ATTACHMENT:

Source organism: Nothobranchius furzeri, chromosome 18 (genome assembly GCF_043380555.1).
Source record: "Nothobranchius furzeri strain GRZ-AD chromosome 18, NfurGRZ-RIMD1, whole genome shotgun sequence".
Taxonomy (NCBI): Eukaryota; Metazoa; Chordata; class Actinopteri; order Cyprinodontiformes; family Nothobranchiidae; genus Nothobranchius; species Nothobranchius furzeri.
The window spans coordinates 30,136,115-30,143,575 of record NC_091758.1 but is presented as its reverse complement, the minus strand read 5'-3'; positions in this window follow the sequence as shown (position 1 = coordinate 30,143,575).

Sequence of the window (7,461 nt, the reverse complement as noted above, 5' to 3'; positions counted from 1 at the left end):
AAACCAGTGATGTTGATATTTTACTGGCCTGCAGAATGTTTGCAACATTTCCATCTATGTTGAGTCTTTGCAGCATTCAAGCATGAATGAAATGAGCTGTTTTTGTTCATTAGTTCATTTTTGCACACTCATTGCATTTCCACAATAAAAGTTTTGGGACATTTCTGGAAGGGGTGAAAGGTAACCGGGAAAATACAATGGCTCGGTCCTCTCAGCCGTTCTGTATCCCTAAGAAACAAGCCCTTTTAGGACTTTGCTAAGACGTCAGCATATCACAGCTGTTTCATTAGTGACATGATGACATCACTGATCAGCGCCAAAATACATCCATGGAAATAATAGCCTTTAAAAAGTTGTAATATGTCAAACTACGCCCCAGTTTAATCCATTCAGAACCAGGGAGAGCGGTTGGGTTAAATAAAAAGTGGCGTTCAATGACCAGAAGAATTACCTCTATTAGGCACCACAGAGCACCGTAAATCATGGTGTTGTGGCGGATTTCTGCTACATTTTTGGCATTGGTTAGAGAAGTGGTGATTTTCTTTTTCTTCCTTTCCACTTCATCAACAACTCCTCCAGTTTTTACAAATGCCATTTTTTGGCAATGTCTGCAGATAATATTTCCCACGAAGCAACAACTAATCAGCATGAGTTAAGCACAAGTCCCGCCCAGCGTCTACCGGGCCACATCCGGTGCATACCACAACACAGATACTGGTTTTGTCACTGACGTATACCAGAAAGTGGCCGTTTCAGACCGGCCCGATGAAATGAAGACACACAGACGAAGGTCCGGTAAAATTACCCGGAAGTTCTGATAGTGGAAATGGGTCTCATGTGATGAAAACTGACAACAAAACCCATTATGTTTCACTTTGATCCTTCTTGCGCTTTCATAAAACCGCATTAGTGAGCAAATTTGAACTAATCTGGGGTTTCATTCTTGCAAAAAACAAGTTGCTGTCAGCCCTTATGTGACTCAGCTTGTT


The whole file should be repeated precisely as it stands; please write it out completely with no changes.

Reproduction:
Source organism: Nothobranchius furzeri, chromosome 18 (genome assembly GCF_043380555.1).
Source record: "Nothobranchius furzeri strain GRZ-AD chromosome 18, NfurGRZ-RIMD1, whole genome shotgun sequence".
Taxonomy (NCBI): Eukaryota; Metazoa; Chordata; class Actinopteri; order Cyprinodontiformes; family Nothobranchiidae; genus Nothobranchius; species Nothobranchius furzeri.
The window spans coordinates 30,136,115-30,143,575 of record NC_091758.1 but is presented as its reverse complement, the minus strand read 5'-3'; positions in this window follow the sequence as shown (position 1 = coordinate 30,143,575).

Sequence of the window (7,461 nt, the reverse complement as noted above, 5' to 3'; positions counted from 1 at the left end):
AAACCAGTGATGTTGATATTTTACTGGCCTGCAGAATGTTTGCAACATTTCCATCTATGTTGAGTCTTTGCAGCATTCAAGCATGAATGAAATGAGCTGTTTTTGTTCATTAGTTCATTTTTGCACACTCATTGCATTTCCACAATAAAAGTTTTGGGACATTTCTGGAAGGGGTGAAAGGTAACCGGGAAAATACAATGGCTCGGTCCTCTCAGCCGTTCTGTATCCCTAAGAAACAAGCCCTTTTAGGACTTTGCTAAGACGTCAGCATATCACAGCTGTTTCATTAGTGACATGATGACATCACTGATCAGCGCCAAAATACATCCATGGAAATAATAGCCTTTAAAAAGTTGTAATATGTCAAACTACGCCCCAGTTTAATCCATTCAGAACCAGGGAGAGCGGTTGGGTTAAATAAAAAGTGGCGTTCAATGACCAGAAGAATTACCTCTATTAGGCACCACAGAGCACCGTAAATCATGGTGTTGTGGCGGATTTCTGCTACATTTTTGGCATTGGTTAGAGAAGTGGTGATTTTCTTTTTCTTCCTTTCCACTTCATCAACAACTCCTCCAGTTTTTACAAATGCCATTTTTTGGCAATGTCTGCAGATAATATTTCCCACGAAGCAACAACTAATCAGCATGAGTTAAGCACAAGTCCCGCCCAGCGTCTACCGGGCCACATCCGGTGCATACCACAACACAGATACTGGTTTTGTCACTGACGTATACCAGAAAGTGGCCGTTTCAGACCGGCCCGATGAAATGAAGACACACAGACGAAGGTCCGGTAAAATTACCCGGAAGTTCTGATAGTGGAAATGGGTCTCATGTGATGAAAACTGACAACAAAACCCATTATGTTTCACTTTGATCCTTCTTGCGCTTTCATAAAACCGCATTAGTGAGCAAATTTGAACTAATCTGGGGTTTCATTCTTGCAAAAAACAAGTTGCTGTCAGCCCTTATGTGACTCAGCTTGTT